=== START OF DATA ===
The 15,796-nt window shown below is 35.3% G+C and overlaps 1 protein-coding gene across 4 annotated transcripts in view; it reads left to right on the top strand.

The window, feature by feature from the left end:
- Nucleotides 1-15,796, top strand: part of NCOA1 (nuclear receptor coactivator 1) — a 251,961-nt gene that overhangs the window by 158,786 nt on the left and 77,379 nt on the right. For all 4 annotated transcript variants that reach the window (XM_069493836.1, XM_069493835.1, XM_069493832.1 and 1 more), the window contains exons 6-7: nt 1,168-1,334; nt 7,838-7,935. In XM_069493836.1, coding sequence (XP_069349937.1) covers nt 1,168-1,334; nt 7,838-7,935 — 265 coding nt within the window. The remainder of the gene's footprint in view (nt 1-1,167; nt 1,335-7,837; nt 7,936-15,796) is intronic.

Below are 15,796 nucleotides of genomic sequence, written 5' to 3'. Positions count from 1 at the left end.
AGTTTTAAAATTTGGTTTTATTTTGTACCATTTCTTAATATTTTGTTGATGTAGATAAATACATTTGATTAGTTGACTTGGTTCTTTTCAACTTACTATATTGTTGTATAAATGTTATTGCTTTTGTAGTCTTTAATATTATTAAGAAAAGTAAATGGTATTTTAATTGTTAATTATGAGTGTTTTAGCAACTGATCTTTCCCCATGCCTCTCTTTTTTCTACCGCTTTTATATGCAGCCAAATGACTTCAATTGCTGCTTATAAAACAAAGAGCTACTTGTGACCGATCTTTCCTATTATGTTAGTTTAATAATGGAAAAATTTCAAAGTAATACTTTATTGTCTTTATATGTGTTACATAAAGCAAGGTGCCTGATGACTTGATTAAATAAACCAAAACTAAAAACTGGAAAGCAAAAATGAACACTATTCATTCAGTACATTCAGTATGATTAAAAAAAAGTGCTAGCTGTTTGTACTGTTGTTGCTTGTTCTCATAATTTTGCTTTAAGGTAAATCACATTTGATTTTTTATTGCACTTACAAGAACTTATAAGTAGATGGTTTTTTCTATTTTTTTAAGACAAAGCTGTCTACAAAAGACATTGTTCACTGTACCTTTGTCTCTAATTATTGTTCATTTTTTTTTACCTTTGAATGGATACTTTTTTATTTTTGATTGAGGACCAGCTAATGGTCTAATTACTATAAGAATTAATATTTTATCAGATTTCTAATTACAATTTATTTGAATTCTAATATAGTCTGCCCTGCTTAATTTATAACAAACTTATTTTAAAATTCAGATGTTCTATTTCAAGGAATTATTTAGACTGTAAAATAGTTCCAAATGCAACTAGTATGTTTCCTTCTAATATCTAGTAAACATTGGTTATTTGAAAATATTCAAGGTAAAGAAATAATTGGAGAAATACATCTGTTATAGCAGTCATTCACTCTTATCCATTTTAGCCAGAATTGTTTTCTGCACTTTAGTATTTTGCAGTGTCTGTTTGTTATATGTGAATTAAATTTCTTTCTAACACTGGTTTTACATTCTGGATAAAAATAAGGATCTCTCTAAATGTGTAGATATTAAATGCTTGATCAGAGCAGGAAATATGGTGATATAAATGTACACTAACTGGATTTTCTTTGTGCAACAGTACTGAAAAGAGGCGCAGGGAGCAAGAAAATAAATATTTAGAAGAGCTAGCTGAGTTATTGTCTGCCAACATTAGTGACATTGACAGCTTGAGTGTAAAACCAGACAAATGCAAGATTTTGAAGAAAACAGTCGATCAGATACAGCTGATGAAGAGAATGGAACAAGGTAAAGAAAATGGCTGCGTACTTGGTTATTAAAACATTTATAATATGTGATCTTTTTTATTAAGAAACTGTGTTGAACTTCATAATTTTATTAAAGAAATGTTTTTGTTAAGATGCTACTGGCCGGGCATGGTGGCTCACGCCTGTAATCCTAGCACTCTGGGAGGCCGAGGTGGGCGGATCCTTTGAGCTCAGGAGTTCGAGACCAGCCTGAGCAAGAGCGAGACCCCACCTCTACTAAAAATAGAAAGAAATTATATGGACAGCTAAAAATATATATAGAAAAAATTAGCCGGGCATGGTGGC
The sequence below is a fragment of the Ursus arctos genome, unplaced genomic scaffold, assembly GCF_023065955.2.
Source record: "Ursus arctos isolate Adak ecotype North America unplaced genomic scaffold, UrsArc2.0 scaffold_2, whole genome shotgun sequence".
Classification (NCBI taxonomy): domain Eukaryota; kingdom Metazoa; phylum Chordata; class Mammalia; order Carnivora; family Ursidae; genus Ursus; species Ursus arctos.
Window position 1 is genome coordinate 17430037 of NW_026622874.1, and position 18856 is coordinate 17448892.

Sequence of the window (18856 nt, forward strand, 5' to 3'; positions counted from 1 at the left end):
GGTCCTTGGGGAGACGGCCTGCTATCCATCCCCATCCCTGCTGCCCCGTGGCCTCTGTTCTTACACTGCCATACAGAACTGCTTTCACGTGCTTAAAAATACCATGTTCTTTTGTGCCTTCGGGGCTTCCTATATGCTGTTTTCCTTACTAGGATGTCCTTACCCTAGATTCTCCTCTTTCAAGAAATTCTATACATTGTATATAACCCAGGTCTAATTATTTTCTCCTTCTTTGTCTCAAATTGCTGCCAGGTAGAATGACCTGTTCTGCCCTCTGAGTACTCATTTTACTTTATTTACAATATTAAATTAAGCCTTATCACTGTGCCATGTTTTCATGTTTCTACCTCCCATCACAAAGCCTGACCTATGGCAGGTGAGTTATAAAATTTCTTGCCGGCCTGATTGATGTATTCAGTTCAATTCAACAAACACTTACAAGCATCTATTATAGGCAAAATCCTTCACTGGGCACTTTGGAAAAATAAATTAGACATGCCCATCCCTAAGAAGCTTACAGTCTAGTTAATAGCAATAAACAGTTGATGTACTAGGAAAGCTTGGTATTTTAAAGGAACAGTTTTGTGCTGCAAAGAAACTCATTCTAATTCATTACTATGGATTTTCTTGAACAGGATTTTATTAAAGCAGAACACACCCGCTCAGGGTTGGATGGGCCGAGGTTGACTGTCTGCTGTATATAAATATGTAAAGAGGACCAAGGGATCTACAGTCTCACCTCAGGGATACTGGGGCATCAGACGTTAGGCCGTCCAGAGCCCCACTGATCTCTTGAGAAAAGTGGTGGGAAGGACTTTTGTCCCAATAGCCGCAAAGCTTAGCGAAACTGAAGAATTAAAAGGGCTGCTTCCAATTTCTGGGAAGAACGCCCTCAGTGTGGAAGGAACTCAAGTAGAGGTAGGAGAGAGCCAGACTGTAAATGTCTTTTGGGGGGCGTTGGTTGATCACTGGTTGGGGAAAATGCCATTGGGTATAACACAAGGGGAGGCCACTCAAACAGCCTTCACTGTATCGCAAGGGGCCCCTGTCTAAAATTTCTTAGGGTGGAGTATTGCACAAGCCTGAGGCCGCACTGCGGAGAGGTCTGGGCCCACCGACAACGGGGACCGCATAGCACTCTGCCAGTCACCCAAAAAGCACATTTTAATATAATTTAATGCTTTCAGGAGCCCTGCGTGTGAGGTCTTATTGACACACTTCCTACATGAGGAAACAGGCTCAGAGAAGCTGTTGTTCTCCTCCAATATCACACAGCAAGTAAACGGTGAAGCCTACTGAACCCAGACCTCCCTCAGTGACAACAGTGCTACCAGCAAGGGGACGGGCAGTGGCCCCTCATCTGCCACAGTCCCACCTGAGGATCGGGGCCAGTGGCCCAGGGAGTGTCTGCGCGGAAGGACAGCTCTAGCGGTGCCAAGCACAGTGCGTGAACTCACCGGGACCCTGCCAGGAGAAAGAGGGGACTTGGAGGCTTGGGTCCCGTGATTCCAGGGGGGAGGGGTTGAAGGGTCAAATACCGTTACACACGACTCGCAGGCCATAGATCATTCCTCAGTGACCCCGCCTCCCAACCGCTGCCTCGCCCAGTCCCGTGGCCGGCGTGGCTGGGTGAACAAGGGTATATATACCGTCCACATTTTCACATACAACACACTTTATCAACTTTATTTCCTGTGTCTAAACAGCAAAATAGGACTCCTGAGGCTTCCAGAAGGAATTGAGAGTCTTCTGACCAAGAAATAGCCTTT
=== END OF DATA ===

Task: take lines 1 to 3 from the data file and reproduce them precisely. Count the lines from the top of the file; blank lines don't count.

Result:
The 15,796-nt window shown below is 35.3% G+C and overlaps 1 protein-coding gene across 4 annotated transcripts in view; it reads left to right on the top strand.

The window, feature by feature from the left end:
- Nucleotides 1-15,796, top strand: part of NCOA1 (nuclear receptor coactivator 1) — a 251,961-nt gene that overhangs the window by 158,786 nt on the left and 77,379 nt on the right. For all 4 annotated transcript variants that reach the window (XM_069493836.1, XM_069493835.1, XM_069493832.1 and 1 more), the window contains exons 6-7: nt 1,168-1,334; nt 7,838-7,935. In XM_069493836.1, coding sequence (XP_069349937.1) covers nt 1,168-1,334; nt 7,838-7,935 — 265 coding nt within the window. The remainder of the gene's footprint in view (nt 1-1,167; nt 1,335-7,837; nt 7,936-15,796) is intronic.